This development of long-range missiles capable of delivering chemical, biological, and eventually nuclear warheads is taking place at the same time the secretive Stalinist government in Pyongyang is facing severe economic problems. North Korean poverty is staggering-one recent US intelligence report said famine in the northeast Asia state has led to cannibalism.
“It is now believed that two types of North Korean Intercontinental Ballistic Missiles can strike the continental United States with weapons of mass destruction,” said Rep. Benjamin A. Gilman (R-N.Y.), chairman of the House International Relations Committee and head of a special advisory panel on North Korea. “For the first time in our history, we are within missile range of an arguably irrational rogue regime. Regrettably, we cannot defend against that threat.”
The problem of North Korean missiles is made worse by the fact that Pyongyang has become a wholesaler of missiles and related technology and materials. In the words of one US defense official: “They are becoming The Home Depot for missile sales around the world.”
Defense Secretary William S. Cohen identi-fied North Korea’s long-range missiles as a key factor in Pentagon plans to develop a nationwide defense against ballistic missiles. “The threat threshold has been crossed,” Cohen said in an interview at the end of a recent trip through Asia. “The threat is growing. I think that, with the spread of technology, with the transfer of this technology between rogue states, it poses an increasing threat. I don’t think there is any question about that.”
Today’s three principal rogues-North Korea, Iran, and Iraq-seek to acquire these long-range missiles because they are strategic weapons. Long-range missiles represent a threat by their presence alone. According to a recent government study, “We judge that North Korea, Iran, and Iraq would view their ICBMs more as strategic weapons of deterrence and coercive diplomacy than as weapons of war.”
In another recent report, the Air Force’s National Air Intelligence Center at WrightPatterson AFB, Ohio, described North Korea’s missile program as extensive. “North Korea has ambitious ballistic missile development programs and has exported missile technology to other countries, including Iran and Pakistan,” the unclassified report said. “The North Koreans have already flight-tested their No Dong MRBs [Medium-Range Ballistic Missiles], and the Taepo Dong 1 MRBM booster was used in an attempt to orbit a satellite in August 1998.” The test showed the two-stage booster “apparently performed successfully,” the report said.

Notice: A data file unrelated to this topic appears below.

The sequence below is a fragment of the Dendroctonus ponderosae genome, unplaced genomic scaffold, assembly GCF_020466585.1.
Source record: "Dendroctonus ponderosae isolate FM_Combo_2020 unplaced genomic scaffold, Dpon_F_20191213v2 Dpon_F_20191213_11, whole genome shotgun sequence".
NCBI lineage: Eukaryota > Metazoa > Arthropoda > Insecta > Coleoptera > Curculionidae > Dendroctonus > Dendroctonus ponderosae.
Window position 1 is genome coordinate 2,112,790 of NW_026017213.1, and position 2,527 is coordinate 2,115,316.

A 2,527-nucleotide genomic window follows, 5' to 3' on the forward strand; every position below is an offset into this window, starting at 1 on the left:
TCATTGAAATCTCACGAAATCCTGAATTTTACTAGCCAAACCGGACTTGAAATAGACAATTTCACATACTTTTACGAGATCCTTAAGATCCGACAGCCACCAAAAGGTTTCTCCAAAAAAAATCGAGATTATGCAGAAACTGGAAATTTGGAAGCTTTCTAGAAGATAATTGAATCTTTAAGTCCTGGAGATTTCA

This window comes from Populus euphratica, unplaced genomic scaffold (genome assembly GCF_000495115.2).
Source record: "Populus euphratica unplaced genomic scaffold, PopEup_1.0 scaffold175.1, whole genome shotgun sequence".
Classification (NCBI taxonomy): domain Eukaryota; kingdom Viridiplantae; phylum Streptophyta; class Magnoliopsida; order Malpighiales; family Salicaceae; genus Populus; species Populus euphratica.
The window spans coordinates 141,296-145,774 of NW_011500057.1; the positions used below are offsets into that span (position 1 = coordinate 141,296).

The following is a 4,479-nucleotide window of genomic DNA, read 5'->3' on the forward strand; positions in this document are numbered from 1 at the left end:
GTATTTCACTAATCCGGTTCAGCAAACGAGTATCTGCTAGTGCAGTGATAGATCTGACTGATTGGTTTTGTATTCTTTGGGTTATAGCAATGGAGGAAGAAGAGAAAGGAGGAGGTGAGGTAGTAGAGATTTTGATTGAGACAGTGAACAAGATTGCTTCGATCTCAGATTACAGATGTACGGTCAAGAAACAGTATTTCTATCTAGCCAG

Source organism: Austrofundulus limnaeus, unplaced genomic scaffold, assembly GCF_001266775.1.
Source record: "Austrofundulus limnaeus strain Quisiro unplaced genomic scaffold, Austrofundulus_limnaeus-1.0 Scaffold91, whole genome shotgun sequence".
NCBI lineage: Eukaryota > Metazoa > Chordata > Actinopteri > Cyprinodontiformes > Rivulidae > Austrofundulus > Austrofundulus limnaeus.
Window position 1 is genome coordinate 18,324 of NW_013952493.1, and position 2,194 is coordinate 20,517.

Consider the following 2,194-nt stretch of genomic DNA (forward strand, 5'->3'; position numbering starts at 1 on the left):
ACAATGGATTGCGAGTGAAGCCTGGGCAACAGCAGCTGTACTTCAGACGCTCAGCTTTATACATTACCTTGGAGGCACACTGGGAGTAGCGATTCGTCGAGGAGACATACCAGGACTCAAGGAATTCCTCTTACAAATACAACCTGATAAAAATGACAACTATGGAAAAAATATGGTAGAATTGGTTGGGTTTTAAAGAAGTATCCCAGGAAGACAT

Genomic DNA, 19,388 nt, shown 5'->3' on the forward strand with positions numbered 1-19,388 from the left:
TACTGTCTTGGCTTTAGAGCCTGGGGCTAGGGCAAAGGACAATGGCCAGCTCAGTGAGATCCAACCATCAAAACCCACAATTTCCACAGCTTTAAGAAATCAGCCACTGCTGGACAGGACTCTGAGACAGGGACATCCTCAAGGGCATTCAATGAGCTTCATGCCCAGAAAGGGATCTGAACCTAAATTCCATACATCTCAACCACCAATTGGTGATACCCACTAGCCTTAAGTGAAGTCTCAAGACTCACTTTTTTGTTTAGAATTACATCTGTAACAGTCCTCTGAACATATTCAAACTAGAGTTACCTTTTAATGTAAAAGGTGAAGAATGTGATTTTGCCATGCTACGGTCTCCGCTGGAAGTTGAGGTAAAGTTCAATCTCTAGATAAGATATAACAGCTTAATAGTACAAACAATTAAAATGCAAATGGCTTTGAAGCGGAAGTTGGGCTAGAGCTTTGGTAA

Cohen argued that defenses against long-range missiles will prevent “intimidation, blackmail, or extortion” by countries like North Korea. “We don’t want to be in a position of having someone blackmail us with this kind of capability,” he said.
North Korea has moved quickly to a high position on the intelligence community’s strategic missile threat list, ranking a notch below Russia and China. A National Intelligence Estimate–a consensus view of more than 10 US intelligence organizations–was made public in September. It warned of new dangers from North Korea’s missile program.
“We project that during the next 15 years the United States most likely will face ICBM threats from Russia, China, and North Korea, probably from Iran, and possibly from Iraq,” the report said.
The report notes that North Korea is the driver in the spread of missiles. “The proliferation of Medium-Range Ballistic Missiles-driven primarily by North Korean No Dong sales-has created an immediate, serious, and growing threat to US forces, interests, and allies and has significantly altered the strategic balances in the Middle East and Asia,” it stated.
The report went on, “We judge that countries developing missiles view their regional concerns as one of the primary factors in tailoring their programs. They see their short- and medium-range missiles not only as deterrents but also as force-multiplying weapons of war, primarily with conventional weapons, but with options for delivering biological, chemical, and eventually nuclear weapons.”
The Clinton Administration has sought to highlight the positive elements of its policy toward North Korea, which was the focus of a major review by former Defense Secretary William J. Perry. Perry reported his findings to the President in September and called for continued engagement with the communist government in Pyongyang with the goal of normalizing relations that have been hostile since the end of the Korean War.
Perry’s “Urgent Focus”
The Perry report stated that “the urgent focus of US policy toward the [Democratic People’s Republic of Korea, or North Korea] must be to end its nuclear weapons and long-range missilerelated activities.”
As part of the new policy, President Clinton lifted some economic sanctions against North Korea, and in response Pyongyang announced it would “not launch a missile”–the Taepo Dong 2–during talks with the United States. “Pledges are important,” said State Department spokesman James B. Foley of the North Korean testing moratorium. “Actions are equally or even more important, but I am not aware that we have reason to disbelieve the pledge.”